``But by the same token, she's ready to do it. Someone who works this hard and is that knowledgeable is a combination you want in all areas of your broadcast.''

Especially if you don't mind picking up a few Emmys along the way.

SPORTS TV ANCHORS/REPORTERS/HOSTS/STUDIO ANALYSTS

TOP 10

1. Jim Hill

KCBS Channel 2

Station management almost has to force him take vacations because he's on so much, including the weekend expanded ``Sports Central'' shows. As contract renewal talks begin with the station, and as KCBS and KCAL become more intertwined (with the latter becoming the station of the Dodgers in 2006), the King of the Hill's workload will only increase. Probably to his liking.

Last year: 1.

2. John Ireland

KCAL Channel 9

Equally tireless, well connected, willing to go the extra yard on any assignment, his daily work on radio keeps him in tune with what the fans want to know about.

Last year: 2.

3. Bill Macdonald

Fox Sports Net

His passion is more play-by-play, but the ageless wonder makes interviewing athletes after games and hosting pregame shows look so easy that anyone assumes they could do it just as well. Simply put, they can't.

Last year: Mysteriously left unranked.

4. Curt Sandoval

KABC Channel 7

Could easily be the No. 1 guy at any other channel, in or out of L.A.,, what sets him apart is his constant desire to find the inspiring stories to go after.

Last year: 3.

5. Lindsay Soto

Fox Sports Net

With Hannah Storm and Diane Sawyer as role models, it's no surprise you'll never get her to compromise herself (i.e., wear a bikini to do a story on beach volleyball) for the sake of getting attention. ``You have to have substance to have staying power and you won't last long in any market if your credibility is shot,'' she said. ``They all know at Fox how I feel about that. I'm too self conscious anyway. That's my own insecurity. I'd be mortified to have to do something like that.'' Her husband would probably have something to say about that, too.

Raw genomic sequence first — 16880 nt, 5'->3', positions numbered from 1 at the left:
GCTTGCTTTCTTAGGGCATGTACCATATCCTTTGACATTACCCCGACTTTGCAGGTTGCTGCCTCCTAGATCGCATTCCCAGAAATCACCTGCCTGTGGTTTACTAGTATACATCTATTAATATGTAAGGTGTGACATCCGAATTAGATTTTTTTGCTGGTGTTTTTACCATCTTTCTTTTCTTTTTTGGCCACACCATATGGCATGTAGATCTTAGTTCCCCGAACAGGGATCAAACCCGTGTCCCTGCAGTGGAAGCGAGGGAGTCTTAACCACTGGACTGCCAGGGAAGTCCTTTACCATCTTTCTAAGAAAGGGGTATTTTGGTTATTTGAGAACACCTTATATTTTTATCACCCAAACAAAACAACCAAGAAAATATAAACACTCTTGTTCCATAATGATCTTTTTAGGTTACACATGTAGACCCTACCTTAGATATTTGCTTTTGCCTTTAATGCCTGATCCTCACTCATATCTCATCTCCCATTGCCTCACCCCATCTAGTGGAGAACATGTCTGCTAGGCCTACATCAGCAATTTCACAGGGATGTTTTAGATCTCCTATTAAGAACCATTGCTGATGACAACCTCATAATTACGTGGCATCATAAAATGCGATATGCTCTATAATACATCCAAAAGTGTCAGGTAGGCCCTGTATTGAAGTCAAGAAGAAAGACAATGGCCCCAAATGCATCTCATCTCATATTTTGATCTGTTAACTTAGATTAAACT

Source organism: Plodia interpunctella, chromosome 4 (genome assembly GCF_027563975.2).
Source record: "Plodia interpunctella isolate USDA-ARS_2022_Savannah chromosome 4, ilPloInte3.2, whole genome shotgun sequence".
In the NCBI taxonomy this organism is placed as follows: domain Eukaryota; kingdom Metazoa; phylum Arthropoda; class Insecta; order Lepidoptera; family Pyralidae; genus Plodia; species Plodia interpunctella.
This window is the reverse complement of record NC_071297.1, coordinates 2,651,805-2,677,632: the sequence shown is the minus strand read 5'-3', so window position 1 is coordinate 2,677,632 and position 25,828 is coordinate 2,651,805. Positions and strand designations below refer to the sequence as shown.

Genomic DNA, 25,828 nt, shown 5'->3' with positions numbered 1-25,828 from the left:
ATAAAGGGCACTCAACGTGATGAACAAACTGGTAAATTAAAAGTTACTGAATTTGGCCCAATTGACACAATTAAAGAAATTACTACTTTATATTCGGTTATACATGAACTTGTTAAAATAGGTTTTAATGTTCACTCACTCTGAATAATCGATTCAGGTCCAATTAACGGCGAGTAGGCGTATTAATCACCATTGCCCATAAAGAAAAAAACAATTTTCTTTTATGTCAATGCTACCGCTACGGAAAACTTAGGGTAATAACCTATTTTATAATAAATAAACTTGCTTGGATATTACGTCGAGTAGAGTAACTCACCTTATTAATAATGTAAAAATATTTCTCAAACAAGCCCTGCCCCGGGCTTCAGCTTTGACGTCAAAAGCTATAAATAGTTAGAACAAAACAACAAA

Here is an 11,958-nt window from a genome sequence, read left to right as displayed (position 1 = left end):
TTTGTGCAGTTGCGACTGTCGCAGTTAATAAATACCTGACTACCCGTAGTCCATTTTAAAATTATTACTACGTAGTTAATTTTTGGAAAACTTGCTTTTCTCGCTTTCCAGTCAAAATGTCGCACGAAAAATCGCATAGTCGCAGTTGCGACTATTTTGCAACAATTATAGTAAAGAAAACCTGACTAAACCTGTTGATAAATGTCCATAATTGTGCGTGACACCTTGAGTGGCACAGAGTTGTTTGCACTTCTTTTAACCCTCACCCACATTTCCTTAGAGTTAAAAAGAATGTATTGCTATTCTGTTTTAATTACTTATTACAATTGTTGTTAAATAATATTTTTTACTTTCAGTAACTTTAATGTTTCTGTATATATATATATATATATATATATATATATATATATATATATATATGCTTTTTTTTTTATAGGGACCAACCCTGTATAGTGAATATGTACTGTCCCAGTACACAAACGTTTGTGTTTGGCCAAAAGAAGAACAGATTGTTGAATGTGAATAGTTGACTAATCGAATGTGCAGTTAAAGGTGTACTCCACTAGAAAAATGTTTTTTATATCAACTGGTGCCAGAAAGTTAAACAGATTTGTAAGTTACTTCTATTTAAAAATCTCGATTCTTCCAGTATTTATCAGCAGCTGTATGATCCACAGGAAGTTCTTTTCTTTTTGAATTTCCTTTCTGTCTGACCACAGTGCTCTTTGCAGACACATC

Last year: Honorable mention.

6. Fred Roggin

KNBC Channel 4

His bio on the station's Web site notes that in 1990, he was voted ``Best Sportscaster'' in the Los Angeles Daily News ``Dream Team'' reader's poll. So, what happened in the 15 polls since then?

Last year: 4.

7. Petros Papadakis

Fox Sports Net

It's where he started before his radio career took off, and the go-to USC analyst during the fall and, more recently, the offseason shakeups. He remains one of the most refreshing personalities among all the FSN talent.

Last year: Honorable mention.

8. Patrick O'Neal

Fox Sports Net

Considering he's the son of actor Ryan O'Neal (whose real first name is Patrick) and actress Leigh Taylor-Young, half-brother of former actress Tatum O'Neal, has two daughters with actress Rebecca DeMornay, and even did some thespian work himself (rent ``Die Hard 2''), sportscasting might not be a paper moon, but it isn't such a risky business.

Last year: Unranked.

9. Steve Hartman

KCBS Channel 2 and KCAL Channel 9

Despite the commercial endorsements, can you really tell if his hairline has been receding?